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Pakistani cricket player Umar Akmal has been given a three-year ban after he was found to have violated the country's regulations related to match-fixing.
The ban is retroactive to February 20th after Akmal was charged with violating the Pakistan Cricket Board's Article 2.4.4 of the Anti-Corruption Code. This rule stipulates that players need to immediately inform officials if they're approached to try and rig matches. Akmal was found to have been approached twice and never reported the attempts, putting him in violation.
In announcing the ban PCB Director of Anti-Corruption and Security Asif Mahmood said, "The PCB doesn't take any pleasure in seeing a promising international cricketer being declared ineligible for three years on corruption charges, but this is once again a timely reminder to all who think they can get away by breaching the anti-corruption code.
"The anti-corruption unit regularly holds education seminars and refresher courses at all levels to remind all professional cricketers of their obligations and responsibilities. And even then if some cricketers decide to take the Code in their hands, then this is how things will pan out.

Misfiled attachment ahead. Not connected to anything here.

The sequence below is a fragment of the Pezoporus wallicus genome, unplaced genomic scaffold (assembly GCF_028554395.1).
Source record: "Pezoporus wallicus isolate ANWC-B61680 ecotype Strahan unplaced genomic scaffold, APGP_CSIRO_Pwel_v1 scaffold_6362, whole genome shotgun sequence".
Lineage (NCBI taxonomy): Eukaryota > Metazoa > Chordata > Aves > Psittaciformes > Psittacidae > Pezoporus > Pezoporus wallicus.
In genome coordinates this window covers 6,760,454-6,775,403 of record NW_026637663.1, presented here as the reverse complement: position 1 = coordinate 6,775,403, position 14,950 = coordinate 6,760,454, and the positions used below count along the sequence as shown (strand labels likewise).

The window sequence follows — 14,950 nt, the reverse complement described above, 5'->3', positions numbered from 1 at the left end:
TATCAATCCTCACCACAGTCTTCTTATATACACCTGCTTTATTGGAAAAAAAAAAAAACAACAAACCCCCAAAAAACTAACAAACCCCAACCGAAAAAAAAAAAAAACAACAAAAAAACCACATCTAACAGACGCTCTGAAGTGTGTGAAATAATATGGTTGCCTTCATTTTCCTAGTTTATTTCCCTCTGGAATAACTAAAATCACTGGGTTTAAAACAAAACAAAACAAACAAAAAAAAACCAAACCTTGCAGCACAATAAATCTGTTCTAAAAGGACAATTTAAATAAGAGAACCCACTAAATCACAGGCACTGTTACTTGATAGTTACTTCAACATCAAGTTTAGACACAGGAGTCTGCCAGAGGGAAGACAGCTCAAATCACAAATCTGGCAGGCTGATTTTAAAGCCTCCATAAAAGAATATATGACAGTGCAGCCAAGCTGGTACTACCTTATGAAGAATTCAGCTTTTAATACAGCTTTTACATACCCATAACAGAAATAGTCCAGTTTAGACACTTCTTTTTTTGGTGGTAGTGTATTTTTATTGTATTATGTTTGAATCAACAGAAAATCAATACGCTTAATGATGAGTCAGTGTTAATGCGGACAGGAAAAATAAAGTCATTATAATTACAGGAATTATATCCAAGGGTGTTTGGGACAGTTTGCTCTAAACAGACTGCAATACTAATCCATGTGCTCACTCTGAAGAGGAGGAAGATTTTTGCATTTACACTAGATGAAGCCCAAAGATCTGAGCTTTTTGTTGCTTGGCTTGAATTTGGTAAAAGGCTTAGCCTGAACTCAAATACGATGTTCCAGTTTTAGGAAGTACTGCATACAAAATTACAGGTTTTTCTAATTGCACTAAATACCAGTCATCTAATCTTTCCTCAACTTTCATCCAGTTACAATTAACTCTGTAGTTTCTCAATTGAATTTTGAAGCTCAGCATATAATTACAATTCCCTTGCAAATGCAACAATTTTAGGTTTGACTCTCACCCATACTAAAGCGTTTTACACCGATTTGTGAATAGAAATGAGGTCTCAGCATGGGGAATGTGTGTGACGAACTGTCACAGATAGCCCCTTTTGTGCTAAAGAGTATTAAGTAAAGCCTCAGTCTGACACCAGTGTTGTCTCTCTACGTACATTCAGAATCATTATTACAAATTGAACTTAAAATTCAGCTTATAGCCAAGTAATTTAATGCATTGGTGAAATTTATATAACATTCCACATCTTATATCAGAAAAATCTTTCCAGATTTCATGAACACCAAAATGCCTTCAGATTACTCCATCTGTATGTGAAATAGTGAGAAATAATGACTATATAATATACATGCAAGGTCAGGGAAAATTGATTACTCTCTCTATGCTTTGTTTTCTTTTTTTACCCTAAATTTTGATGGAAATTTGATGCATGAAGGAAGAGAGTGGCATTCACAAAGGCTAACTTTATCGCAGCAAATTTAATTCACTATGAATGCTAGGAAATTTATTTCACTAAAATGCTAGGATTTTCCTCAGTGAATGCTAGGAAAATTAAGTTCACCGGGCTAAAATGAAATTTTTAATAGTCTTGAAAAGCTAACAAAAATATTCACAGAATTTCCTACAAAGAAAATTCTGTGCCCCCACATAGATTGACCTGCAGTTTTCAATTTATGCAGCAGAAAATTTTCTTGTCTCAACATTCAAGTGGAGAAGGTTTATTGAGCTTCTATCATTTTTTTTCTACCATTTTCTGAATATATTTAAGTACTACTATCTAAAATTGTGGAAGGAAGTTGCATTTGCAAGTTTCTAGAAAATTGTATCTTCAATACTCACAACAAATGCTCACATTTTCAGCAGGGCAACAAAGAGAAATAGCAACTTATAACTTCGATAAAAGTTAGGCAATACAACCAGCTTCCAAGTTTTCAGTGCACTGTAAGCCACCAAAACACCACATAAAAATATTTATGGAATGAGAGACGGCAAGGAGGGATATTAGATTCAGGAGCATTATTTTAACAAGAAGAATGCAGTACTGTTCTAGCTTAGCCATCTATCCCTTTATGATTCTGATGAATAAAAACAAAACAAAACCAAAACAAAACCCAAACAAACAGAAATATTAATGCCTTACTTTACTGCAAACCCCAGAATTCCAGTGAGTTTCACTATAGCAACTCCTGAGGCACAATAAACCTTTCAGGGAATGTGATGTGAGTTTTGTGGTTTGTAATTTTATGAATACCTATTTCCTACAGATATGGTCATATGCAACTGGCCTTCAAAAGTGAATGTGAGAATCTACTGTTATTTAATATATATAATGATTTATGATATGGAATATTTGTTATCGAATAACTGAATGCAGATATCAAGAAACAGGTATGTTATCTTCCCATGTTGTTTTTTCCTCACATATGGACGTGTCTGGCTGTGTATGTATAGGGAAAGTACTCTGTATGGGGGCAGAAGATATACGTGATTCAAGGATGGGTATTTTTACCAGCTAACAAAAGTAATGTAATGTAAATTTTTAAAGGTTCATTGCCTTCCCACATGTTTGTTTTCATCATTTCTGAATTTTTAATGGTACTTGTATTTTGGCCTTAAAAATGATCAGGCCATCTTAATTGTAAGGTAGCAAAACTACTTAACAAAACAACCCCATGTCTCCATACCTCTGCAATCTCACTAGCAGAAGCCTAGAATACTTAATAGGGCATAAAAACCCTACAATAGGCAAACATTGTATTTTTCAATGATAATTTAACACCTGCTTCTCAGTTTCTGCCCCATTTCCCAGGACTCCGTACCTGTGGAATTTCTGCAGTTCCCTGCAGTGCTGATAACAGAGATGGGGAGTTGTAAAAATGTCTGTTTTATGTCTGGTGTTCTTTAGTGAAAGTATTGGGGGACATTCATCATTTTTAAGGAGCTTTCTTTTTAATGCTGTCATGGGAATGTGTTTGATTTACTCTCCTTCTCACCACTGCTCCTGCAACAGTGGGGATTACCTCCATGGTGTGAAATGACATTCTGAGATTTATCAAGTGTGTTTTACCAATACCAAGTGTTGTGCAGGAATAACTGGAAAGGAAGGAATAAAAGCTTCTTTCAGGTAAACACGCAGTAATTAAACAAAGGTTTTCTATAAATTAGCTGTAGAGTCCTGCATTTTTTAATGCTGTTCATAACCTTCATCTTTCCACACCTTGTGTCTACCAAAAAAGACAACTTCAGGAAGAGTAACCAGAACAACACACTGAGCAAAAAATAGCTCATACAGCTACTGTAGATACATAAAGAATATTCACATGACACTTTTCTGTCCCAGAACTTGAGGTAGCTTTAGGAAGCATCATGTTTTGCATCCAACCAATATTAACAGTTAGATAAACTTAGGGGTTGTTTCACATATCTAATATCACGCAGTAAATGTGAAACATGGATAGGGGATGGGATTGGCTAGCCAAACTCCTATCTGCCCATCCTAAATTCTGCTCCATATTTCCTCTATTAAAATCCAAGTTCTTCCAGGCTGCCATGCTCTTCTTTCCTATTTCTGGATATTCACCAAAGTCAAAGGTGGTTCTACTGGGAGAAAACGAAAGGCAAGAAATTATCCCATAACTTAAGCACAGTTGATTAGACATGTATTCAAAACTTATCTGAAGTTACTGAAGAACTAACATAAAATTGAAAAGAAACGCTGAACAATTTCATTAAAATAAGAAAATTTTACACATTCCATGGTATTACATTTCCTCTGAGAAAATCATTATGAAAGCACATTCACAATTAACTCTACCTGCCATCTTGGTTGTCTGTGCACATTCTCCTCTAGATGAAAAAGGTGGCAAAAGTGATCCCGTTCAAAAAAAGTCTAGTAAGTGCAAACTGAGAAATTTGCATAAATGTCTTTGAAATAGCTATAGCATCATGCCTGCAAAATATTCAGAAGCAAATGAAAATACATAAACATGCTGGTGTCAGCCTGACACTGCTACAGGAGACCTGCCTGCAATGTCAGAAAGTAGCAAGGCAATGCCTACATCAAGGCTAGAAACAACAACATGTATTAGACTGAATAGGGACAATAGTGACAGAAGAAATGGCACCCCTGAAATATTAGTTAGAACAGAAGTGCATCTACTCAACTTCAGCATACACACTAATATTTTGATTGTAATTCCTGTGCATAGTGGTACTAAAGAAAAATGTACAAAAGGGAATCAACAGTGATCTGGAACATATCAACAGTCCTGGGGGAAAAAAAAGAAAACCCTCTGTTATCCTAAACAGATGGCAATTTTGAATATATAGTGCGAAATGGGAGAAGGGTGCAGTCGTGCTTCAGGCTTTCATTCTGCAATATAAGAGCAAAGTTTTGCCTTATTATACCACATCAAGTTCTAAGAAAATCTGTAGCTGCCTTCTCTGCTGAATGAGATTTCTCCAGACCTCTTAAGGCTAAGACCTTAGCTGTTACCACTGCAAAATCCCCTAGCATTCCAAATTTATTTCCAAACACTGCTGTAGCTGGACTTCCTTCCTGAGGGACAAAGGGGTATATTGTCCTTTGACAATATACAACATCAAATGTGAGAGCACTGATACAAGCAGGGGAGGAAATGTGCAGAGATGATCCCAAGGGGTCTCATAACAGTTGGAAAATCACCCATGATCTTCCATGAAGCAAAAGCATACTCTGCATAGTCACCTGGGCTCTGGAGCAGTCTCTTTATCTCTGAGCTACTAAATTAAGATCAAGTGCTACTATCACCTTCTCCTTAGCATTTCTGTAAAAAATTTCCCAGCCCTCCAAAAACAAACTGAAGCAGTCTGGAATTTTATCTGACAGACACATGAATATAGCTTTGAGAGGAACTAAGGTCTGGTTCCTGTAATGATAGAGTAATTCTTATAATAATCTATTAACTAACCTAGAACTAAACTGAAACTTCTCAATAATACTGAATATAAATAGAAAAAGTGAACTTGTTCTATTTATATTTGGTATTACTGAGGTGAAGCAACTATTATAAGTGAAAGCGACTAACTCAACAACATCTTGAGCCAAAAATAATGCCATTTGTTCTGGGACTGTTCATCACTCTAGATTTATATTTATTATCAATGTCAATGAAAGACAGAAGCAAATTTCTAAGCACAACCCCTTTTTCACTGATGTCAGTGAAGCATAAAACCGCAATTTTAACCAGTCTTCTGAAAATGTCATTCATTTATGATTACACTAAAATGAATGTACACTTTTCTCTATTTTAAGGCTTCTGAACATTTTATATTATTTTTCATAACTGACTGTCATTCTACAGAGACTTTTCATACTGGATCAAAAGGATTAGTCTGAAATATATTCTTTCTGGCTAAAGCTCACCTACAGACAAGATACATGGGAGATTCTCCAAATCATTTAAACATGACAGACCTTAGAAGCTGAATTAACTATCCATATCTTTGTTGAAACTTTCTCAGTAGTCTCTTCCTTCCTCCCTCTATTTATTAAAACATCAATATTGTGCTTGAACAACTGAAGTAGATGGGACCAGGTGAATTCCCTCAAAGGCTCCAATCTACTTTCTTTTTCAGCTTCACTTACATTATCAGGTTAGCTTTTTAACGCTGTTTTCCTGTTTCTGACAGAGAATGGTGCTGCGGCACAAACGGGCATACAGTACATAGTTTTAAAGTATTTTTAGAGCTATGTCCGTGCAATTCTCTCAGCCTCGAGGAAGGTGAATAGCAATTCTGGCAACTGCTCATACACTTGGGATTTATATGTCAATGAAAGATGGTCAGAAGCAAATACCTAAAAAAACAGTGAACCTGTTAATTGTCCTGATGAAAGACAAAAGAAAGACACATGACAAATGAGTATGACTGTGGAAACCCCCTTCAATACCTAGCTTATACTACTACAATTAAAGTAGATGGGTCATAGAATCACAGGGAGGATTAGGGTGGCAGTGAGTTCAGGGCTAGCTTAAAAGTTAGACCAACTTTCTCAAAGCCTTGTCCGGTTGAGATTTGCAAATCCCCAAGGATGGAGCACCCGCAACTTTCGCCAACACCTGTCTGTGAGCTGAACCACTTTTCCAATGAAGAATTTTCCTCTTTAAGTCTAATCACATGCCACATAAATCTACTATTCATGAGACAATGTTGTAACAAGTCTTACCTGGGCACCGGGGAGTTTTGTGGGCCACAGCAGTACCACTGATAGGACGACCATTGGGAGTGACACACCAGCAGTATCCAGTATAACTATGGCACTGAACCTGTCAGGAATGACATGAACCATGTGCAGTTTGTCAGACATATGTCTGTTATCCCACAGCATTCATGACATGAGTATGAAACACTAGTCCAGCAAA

"I request all professional cricketers to stay away from the menace of corruption and immediately inform relevant authorities as soon as they are approached. This is in their as well as their teams' and country's best interest."
This is the second major case of match-fixing involving a Pakistani cricketer this year. Nasir Jamshed, a 30-year-old cricketer pleaded guilty to match-fixing earlier this year and is serving a 17-month prison sentence as a result.